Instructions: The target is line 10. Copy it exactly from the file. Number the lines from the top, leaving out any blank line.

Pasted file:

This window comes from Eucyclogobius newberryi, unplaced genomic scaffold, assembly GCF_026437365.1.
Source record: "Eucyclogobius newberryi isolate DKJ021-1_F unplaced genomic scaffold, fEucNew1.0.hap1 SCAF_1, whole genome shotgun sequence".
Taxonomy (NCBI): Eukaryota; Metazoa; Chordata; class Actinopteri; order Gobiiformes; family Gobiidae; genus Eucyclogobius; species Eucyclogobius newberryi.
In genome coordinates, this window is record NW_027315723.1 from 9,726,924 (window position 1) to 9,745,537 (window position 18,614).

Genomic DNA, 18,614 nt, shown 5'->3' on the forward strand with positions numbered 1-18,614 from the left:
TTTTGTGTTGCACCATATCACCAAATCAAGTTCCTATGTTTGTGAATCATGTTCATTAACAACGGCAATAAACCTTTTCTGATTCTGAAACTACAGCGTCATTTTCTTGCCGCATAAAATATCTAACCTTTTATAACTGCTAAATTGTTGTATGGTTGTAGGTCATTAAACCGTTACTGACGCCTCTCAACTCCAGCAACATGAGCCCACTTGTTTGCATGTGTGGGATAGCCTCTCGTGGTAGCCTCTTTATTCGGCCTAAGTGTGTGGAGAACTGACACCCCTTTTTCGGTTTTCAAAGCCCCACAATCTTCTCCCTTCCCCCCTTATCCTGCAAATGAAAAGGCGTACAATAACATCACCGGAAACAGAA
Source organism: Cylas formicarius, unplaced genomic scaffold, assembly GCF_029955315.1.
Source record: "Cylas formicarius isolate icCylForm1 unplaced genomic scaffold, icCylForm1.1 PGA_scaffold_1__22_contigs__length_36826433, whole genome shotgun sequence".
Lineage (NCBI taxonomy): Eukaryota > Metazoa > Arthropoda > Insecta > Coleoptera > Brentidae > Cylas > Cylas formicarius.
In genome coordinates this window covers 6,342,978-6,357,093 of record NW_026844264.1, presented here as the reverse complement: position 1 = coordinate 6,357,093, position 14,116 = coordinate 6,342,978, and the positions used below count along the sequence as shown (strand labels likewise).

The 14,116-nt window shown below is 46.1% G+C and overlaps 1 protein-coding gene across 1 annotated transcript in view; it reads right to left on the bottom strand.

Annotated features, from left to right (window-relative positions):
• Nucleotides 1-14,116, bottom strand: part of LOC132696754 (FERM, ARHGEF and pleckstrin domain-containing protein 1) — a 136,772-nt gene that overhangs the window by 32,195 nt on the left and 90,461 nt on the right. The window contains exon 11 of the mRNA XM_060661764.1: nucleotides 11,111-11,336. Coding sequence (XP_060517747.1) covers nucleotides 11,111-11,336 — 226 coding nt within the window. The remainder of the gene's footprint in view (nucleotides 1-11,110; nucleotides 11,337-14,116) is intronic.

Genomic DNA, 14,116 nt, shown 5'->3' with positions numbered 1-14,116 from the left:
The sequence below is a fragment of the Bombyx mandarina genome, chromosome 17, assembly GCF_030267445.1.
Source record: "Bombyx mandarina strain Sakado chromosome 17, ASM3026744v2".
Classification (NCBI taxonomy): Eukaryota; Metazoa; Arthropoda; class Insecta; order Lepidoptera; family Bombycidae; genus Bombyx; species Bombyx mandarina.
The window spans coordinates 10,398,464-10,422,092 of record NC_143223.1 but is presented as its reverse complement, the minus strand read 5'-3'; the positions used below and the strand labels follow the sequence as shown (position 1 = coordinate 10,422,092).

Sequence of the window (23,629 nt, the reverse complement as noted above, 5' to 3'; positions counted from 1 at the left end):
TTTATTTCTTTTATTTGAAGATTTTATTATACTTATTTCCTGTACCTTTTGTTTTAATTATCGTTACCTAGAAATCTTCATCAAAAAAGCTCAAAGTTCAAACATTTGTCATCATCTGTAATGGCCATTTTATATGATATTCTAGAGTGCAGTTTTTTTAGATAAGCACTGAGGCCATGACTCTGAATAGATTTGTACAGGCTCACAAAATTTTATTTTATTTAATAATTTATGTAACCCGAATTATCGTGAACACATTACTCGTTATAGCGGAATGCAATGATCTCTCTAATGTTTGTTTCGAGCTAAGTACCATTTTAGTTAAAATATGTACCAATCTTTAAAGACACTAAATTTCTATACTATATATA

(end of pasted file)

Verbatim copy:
In genome coordinates this window covers 6,342,978-6,357,093 of record NW_026844264.1, presented here as the reverse complement: position 1 = coordinate 6,357,093, position 14,116 = coordinate 6,342,978, and the positions used below count along the sequence as shown (strand labels likewise).